However, it is not only the natural mutations of the virus and the errors of judgement by human agency that is responsible. It is our immunity or lack of it, also, to be made accountable. We have rich heritage of Yoga, Pranayama and Ayurveda. But when it comes to make it a part and parcel of everyday life, we are the laziest lots. These precautionary life-style is neglected, I would say, criminally neglected, and then, when the house is on fire, we think of digging the well. Then, when the milk is spilled, what’s the use of crying over it.

We are supposed to keep one law of nature at our fingertips: A single rotten mango can infect all the healthy mangoes, but all healthy mangoes can not remove the rot from a single infected mango.



The point is, we all have to be hale and hearty. Even if a single person in a society is not taking care of his/her health, s/he is a danger to all human beings. If s/he gets infected by virus, s/he is going to spread and infect all healthy immune system. All healthy immune systems are incapable to transmit good health to a sick human. A sick human is capable to transmit sickness to all healthy humans. Isn’t this the crude and bitter reality of nature!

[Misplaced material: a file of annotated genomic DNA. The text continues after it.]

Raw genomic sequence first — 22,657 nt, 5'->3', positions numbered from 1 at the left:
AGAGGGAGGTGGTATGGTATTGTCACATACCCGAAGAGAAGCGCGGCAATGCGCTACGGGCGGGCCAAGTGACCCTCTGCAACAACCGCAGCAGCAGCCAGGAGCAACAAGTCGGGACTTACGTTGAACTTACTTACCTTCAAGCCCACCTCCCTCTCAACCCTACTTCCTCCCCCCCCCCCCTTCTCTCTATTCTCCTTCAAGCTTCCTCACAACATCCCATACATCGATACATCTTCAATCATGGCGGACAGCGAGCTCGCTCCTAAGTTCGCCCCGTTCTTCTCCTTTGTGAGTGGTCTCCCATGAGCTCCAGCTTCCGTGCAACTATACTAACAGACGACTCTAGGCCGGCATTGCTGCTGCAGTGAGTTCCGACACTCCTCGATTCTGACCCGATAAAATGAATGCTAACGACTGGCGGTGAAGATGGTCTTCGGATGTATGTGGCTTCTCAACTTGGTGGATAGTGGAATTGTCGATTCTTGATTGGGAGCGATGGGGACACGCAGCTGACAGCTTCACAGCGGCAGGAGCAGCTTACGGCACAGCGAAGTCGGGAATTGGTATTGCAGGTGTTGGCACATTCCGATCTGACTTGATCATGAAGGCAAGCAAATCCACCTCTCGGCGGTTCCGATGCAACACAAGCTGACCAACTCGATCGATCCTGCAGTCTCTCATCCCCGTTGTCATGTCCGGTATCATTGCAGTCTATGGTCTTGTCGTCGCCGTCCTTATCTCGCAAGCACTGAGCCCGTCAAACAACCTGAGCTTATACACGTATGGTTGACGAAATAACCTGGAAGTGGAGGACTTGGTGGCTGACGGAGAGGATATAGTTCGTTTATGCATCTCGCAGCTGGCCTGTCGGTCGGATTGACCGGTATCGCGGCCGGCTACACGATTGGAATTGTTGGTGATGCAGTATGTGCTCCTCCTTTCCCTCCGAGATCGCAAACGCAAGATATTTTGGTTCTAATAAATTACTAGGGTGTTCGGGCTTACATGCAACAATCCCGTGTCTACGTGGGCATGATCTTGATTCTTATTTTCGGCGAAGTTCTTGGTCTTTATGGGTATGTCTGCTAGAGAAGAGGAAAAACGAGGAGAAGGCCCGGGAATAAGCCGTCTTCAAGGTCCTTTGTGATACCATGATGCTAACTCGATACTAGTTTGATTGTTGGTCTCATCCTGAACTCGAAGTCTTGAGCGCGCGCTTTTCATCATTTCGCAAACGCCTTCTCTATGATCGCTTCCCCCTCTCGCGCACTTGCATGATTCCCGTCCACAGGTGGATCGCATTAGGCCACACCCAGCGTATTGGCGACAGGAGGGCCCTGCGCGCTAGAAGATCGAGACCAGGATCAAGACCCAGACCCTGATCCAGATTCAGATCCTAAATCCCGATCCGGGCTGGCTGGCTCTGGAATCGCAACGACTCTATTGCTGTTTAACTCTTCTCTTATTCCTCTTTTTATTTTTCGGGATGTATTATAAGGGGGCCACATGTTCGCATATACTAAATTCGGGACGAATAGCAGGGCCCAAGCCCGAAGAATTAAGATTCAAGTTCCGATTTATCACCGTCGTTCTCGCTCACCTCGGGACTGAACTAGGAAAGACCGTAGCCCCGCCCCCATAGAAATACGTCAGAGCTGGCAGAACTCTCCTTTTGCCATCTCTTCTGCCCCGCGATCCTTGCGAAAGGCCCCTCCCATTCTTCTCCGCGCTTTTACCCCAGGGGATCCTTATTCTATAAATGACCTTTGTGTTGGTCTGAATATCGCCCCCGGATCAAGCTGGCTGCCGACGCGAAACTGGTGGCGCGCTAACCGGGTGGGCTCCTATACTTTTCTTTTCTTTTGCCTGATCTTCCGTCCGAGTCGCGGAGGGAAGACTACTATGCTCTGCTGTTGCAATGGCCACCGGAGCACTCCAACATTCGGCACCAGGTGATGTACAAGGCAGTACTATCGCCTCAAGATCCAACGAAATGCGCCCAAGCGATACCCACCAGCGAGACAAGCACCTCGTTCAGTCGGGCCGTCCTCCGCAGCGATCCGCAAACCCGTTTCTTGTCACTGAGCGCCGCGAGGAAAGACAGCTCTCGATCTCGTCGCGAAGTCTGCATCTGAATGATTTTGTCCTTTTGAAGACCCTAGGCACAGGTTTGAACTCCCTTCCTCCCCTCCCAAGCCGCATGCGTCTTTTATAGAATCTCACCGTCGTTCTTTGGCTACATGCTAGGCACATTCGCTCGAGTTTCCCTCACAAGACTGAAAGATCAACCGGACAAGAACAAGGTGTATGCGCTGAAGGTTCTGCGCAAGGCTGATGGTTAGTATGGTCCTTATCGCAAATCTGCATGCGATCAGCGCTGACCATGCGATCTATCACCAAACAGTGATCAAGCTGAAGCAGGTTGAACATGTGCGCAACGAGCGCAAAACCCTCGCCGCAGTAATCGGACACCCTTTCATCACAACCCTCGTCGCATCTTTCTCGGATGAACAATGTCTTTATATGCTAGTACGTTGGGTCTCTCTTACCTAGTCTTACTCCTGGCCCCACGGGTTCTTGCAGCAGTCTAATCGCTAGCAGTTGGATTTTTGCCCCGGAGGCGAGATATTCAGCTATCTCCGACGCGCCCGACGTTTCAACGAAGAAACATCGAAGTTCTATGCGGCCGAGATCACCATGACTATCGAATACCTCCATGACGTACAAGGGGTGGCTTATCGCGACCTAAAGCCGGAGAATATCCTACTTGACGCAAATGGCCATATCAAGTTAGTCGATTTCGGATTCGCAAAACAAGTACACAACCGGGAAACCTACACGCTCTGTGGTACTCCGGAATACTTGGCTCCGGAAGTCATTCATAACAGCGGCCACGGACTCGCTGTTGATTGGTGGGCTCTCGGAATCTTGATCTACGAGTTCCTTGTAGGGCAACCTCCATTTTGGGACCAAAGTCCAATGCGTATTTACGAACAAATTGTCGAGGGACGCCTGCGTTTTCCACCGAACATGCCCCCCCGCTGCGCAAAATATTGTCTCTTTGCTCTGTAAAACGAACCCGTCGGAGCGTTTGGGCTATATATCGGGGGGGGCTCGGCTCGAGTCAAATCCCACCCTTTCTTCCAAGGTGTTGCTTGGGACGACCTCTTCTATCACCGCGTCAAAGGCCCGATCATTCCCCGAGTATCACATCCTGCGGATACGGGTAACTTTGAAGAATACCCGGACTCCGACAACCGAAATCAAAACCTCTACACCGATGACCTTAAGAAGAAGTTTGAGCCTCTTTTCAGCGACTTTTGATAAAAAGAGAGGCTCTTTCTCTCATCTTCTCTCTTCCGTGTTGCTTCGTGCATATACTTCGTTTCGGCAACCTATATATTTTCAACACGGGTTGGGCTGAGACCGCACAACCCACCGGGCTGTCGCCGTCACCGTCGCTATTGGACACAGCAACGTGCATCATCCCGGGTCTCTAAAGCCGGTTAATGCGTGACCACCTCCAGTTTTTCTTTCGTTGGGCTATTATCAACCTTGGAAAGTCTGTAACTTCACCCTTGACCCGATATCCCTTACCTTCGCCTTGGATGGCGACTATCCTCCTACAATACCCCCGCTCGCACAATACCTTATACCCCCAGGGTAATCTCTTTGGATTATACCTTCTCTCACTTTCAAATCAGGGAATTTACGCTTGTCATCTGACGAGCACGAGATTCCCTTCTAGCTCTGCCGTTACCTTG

The life lessons we learn from the zeitgeist of our times are useful in our normal times also:

  1. 1)    When it comes to take decisions, which can affect innumerable lives and it may turn down to be the matter of life and death, believe in conclusions drawn out of logic and rationality. In short, do not take decisions based on intuition or irrational calculations.
  2. 2)    Never celebrate small victories. What seems to have ended might be just a small battle. The war might still be going on and we may be unaware about it.
  3. 3)    Always ask – ‘What next!’.
  4. 4)    Always remember – ‘Readiness is all’. Remember, so many sports persons got infected with corona virus. The Indian Premier League (IPL 2021) has been postponed because of several crickets got infected in the bio-bubble. So, even if you are keeping your immunity stronger with yoga, pranayama, Ayurveda or sports and outdoor games, be ready for the infection. So far as rotten mangoes are with us, we, the healthy mangoes, are prone to infection.
  5. 5)    Every thing is just a mind game! Keep your mind engaged with some sort of activities. Only keeping body fit is not enough for immunity. The mind, too, shall be engaged with something creative, constructive and beautiful. Keep your mind busy with the work you love to do!
  6. 6)    Learn to enjoy isolation! Practice individualism. It is not to say that do not be a part of community. Be ready to help the community but be self-reliant, Atmanirbhar! In short, do not give the remote control of your happiness or sorrow to others. Have a control over your remote control.
  7. 7)    Remember, immunity is the key to happy life! Health is heaven, and illness is hell! No better than corona pandemic can teach this simple lesson so effectively.